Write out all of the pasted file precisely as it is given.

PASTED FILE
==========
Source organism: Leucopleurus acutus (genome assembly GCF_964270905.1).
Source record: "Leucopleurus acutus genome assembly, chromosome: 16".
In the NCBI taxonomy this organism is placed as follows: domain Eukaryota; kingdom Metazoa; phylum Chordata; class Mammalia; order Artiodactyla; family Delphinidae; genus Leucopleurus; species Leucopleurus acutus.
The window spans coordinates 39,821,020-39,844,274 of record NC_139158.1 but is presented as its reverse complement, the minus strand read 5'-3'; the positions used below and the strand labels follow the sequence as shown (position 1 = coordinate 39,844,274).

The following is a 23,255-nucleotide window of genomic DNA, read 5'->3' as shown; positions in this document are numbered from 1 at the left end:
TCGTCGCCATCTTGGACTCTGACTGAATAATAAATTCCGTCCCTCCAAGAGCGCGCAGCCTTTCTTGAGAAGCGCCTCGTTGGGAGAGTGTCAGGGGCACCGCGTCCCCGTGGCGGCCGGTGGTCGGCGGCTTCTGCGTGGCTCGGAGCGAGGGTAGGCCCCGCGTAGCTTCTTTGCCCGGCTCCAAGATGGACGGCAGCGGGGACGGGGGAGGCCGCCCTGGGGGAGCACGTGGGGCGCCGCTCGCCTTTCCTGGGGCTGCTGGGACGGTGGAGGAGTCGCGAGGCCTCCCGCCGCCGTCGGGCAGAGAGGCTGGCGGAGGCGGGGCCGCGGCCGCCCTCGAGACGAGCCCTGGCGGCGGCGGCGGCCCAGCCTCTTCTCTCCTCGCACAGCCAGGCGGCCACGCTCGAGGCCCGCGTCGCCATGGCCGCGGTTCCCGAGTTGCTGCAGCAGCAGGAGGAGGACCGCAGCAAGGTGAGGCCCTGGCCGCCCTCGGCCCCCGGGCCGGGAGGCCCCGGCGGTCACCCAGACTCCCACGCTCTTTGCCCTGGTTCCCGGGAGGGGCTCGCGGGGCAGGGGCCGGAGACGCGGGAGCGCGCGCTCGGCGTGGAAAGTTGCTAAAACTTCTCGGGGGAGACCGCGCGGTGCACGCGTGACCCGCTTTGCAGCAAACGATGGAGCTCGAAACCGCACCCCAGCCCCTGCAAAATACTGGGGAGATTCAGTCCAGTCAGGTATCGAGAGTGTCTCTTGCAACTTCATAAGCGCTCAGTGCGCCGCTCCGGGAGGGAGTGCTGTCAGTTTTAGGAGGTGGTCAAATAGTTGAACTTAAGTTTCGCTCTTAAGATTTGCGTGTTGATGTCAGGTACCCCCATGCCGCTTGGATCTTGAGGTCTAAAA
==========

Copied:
Source organism: Leucopleurus acutus (genome assembly GCF_964270905.1).
Source record: "Leucopleurus acutus genome assembly, chromosome: 16".
In the NCBI taxonomy this organism is placed as follows: domain Eukaryota; kingdom Metazoa; phylum Chordata; class Mammalia; order Artiodactyla; family Delphinidae; genus Leucopleurus; species Leucopleurus acutus.
The window spans coordinates 39,821,020-39,844,274 of record NC_139158.1 but is presented as its reverse complement, the minus strand read 5'-3'; the positions used below and the strand labels follow the sequence as shown (position 1 = coordinate 39,844,274).

The following is a 23,255-nucleotide window of genomic DNA, read 5'->3' as shown; positions in this document are numbered from 1 at the left end:
TCGTCGCCATCTTGGACTCTGACTGAATAATAAATTCCGTCCCTCCAAGAGCGCGCAGCCTTTCTTGAGAAGCGCCTCGTTGGGAGAGTGTCAGGGGCACCGCGTCCCCGTGGCGGCCGGTGGTCGGCGGCTTCTGCGTGGCTCGGAGCGAGGGTAGGCCCCGCGTAGCTTCTTTGCCCGGCTCCAAGATGGACGGCAGCGGGGACGGGGGAGGCCGCCCTGGGGGAGCACGTGGGGCGCCGCTCGCCTTTCCTGGGGCTGCTGGGACGGTGGAGGAGTCGCGAGGCCTCCCGCCGCCGTCGGGCAGAGAGGCTGGCGGAGGCGGGGCCGCGGCCGCCCTCGAGACGAGCCCTGGCGGCGGCGGCGGCCCAGCCTCTTCTCTCCTCGCACAGCCAGGCGGCCACGCTCGAGGCCCGCGTCGCCATGGCCGCGGTTCCCGAGTTGCTGCAGCAGCAGGAGGAGGACCGCAGCAAGGTGAGGCCCTGGCCGCCCTCGGCCCCCGGGCCGGGAGGCCCCGGCGGTCACCCAGACTCCCACGCTCTTTGCCCTGGTTCCCGGGAGGGGCTCGCGGGGCAGGGGCCGGAGACGCGGGAGCGCGCGCTCGGCGTGGAAAGTTGCTAAAACTTCTCGGGGGAGACCGCGCGGTGCACGCGTGACCCGCTTTGCAGCAAACGATGGAGCTCGAAACCGCACCCCAGCCCCTGCAAAATACTGGGGAGATTCAGTCCAGTCAGGTATCGAGAGTGTCTCTTGCAACTTCATAAGCGCTCAGTGCGCCGCTCCGGGAGGGAGTGCTGTCAGTTTTAGGAGGTGGTCAAATAGTTGAACTTAAGTTTCGCTCTTAAGATTTGCGTGTTGATGTCAGGTACCCCCATGCCGCTTGGATCTTGAGGTCTAAAA